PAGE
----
TJC is one of the rare (perhaps the only) Junior College in Singapore to have both a Graduation Night and a Prom Night for Year 1s and Year 2s respectively. Every year, both events are hosted at hotels and/or clubs. Personally, I have avoided Graduation Night in Year 1 and am planning to skip Prom altogether this year. But anyway, like in any Grad Nite/Prom Nite, all party-goers are dressed in their best formal nightwear (but I note that the boys do not go so far as to get a tuxedo). Well, whatever. I'm not too interested in these things anyway. I only thought it was worth a mention.
In Year 1, there are 2 major school examinations in TJC. The first is the June Common Tests (JCTs). The JCTs are a bit of a misnomer when you consider that tests start on the last week of June and, many a year, June days do not fill even half of the week of exams. I suppose if you had spent some time planning and studying during the June holidays for your exams, you would do alright for the JCTs. But, if you are like the majority of the slackers (ie. like me), you would find that the JCTs are abysmally hard and disheartening. But nevermind, there are still the Promotional Examinations next, which is, really the most important one in Year 1. This exam determines whether or not you get 'promoted' to Year 2. If not, you may be retained or have to go to a polytechnic at the end of it. A pass is determined by whether you have passed with 2 'A' level pass and 1 content 'AO' level pass OR a 1 'A' level pass with 2 content 'AO' level pass. As mentioned above, each TJ student must choose at least 3 'A' level subject and study a compulsory 'AO' level subject called General Paper. GP is counted as a content subject and so can be used for a pass in the 'AO' level part of the pass. I am not too sure about whether other 'AO' level subjects are counted but GP definitely can be. You can also get an 'AO' level pass in your 'A' level subjects too. This is because of the peculiar way in which the 'A' levels is graded. The grade below E in 'A' levels is called an 'AO' pass. So, should you get a mark in the 'AO' level range, it is counted as an 'AO' level pass. You don't pass your 'A' levels but you did get a pass in the 'AO' levels. Below the 'AO' grade range, of course, is F which is really no use at all. It'll perhaps earn you a trip to the principals office if you get enough of them.
As for the Year 2s, there are 3 major school examinations which climaxes with the true blue Cambridge 'A' levels. Because after March is a time of great uncertainty for the Year 1s (as they may have to leave the College with the real admission points. I think I would have to deal with the Provisional Admissions and Joint Admissions Excercises separately. Just know that the Year 1s may or may not get to stay in TJC after the March Holidays), they do not have to dubious honour of having to take the March Common Tests (MCTs). Since Year 2s are pretty sure they're already in TJC (but then again, it is only pretty sure as you see next...), they have to go for exams. Wheee... The merits of this exam is rather dubious though. Firstly, the school administrators use it as a gauge to see whether those on conditional promotions are worthy of a 2nd chance. Now, you may say that it's quite reasonable but I'm not too sure it is. This is because, in my opinion, if you screwed up Year 1, you should just get retained and do it again (no, not screw it up again! Do it right this time, duh). This is because you need the foundations set then to cope with even more of the syllabus. There's just too much freaking stuff to learn. Anyway, the first three months are god-damned busy for anyone who has even a passing interest in TJC. There is just no god-damned break for anyone for anything. And on top of that, we have the MCTs. So, just where are we going to have the quality time to study for it anyway? So, for MCTs, just get the minimal pass and heck care about anything else (still, those who are on conditional ought to try their damnest even if I think they should be retained, but anyway). This is so you won't have your teachers breathing down your neck to go for remedial lessons in the 2nd term. It would be a real bitch for that to happen. After the MCTs, things should start to get more settled for the Year 2s (but not by much, I suppose) and we come to our misnomer, the JCTs. I haven't taken the Year 2 JCTs yet so I can't tell you that the teachers are putting the pressure on with full mock 'A' level-style exams and questions on a higher level than those found in actual 'A' level papers. Still, I could probably tell you with some confidence that the Preliminary Examinations are indeed so. It's called the prelims because, in September, it is the last school exams before the big A.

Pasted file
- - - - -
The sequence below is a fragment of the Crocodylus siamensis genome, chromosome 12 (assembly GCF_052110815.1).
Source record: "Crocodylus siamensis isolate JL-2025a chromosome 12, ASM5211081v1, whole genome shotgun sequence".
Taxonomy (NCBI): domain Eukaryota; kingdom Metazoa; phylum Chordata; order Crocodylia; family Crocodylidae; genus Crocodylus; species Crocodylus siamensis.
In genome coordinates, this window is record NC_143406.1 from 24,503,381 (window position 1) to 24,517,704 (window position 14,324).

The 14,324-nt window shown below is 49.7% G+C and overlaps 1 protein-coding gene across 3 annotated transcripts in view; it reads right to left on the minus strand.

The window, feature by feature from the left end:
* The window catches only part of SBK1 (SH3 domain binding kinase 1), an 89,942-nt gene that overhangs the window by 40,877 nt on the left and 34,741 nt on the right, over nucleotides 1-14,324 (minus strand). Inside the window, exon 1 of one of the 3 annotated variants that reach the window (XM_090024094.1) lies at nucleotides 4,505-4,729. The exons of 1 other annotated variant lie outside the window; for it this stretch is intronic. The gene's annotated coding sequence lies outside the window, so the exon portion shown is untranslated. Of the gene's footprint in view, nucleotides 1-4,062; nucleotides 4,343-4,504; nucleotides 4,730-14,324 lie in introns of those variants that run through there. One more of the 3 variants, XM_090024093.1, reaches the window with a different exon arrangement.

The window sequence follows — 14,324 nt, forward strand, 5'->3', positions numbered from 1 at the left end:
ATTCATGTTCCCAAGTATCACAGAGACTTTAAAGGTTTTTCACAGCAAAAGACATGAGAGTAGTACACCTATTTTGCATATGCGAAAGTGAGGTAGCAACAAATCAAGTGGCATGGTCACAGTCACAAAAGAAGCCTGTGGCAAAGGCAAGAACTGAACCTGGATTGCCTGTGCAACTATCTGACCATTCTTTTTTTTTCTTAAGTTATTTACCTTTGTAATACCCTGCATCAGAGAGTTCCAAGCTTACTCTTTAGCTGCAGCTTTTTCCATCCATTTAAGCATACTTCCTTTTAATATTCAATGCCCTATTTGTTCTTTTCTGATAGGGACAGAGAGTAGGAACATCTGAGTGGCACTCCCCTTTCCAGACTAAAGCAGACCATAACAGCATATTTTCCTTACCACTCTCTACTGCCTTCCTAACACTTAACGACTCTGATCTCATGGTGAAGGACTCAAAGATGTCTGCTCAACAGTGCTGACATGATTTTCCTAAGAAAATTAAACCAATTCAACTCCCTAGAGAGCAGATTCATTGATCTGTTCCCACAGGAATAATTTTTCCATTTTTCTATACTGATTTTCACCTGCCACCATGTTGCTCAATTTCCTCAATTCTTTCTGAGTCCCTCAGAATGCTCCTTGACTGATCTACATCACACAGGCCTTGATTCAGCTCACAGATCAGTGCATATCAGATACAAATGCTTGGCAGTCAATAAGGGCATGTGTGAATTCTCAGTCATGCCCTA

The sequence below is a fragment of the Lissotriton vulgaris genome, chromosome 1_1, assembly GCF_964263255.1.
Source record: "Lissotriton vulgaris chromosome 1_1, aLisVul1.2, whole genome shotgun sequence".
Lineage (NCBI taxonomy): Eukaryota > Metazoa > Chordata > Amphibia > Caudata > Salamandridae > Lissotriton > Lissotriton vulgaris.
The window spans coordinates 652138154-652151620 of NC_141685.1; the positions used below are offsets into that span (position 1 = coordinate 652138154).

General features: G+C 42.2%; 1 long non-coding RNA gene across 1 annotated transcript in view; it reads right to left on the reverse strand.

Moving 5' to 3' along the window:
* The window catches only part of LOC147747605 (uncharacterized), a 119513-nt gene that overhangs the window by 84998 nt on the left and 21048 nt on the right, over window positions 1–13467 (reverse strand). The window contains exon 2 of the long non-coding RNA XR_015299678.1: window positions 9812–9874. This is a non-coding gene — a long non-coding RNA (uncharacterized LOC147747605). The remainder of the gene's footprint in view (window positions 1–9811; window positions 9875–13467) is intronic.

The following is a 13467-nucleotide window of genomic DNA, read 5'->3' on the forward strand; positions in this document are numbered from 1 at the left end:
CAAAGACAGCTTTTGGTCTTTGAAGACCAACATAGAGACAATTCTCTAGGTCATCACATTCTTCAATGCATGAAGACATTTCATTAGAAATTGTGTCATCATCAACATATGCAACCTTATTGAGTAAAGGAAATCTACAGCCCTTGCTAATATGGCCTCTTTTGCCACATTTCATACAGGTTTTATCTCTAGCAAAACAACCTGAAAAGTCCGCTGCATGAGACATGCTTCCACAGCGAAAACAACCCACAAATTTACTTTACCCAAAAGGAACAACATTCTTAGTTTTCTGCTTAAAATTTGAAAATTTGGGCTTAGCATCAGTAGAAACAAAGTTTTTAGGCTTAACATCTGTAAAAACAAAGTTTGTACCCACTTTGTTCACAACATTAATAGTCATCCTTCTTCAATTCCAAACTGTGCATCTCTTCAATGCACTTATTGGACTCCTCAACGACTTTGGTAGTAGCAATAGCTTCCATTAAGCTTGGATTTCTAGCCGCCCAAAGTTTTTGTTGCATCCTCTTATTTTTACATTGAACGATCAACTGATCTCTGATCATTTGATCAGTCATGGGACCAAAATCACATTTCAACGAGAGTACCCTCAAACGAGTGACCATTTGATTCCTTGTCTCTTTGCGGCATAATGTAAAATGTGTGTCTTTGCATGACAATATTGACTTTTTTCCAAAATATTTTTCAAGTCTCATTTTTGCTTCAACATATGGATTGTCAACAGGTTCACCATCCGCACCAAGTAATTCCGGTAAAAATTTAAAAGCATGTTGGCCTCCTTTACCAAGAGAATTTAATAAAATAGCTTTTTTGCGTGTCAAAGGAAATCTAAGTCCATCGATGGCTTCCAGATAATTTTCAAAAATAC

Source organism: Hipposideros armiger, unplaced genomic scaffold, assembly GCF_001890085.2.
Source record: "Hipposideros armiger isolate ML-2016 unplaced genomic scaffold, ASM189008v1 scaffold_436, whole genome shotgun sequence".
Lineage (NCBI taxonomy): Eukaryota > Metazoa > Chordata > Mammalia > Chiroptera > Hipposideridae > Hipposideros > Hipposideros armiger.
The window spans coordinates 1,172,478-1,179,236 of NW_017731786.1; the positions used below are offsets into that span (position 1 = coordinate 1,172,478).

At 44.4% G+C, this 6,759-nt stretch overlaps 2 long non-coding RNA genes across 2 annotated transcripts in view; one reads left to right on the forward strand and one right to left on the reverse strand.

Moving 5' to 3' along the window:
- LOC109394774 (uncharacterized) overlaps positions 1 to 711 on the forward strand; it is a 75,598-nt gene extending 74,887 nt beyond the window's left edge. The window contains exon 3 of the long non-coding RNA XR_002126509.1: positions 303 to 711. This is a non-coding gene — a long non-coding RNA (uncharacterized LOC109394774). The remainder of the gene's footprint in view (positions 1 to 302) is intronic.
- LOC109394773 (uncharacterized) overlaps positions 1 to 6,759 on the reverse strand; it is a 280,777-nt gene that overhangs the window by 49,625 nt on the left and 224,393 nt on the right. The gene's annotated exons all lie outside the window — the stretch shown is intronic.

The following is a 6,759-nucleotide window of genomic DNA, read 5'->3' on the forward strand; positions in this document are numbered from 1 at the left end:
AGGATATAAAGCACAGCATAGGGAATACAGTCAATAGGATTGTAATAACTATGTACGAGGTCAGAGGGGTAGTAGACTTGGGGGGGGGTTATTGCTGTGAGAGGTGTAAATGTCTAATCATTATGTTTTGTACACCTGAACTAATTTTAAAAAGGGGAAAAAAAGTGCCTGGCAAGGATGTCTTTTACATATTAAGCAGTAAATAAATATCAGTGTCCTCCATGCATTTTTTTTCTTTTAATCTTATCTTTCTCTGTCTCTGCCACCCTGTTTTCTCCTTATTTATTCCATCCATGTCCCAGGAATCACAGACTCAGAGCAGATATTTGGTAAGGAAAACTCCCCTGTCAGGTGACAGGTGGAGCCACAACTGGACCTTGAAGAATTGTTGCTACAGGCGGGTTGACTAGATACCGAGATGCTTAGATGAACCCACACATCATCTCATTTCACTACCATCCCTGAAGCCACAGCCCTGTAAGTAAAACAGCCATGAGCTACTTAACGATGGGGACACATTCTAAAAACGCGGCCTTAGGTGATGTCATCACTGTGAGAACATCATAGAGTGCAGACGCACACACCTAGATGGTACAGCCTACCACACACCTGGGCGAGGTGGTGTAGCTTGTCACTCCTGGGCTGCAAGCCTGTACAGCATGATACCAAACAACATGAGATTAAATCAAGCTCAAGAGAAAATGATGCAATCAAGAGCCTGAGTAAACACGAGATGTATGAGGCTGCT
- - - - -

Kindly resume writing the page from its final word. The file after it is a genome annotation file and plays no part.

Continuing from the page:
Other TJC Information
Tel: 6442 8066 Fax: 6442 8762
Why I wrote this: For the past year and a half, I've been at this Junior College in Singapore and so when I've found that there's no node of it here at everything2, I thought it would be neat to write about my school. Hope you enjoyed reading about it!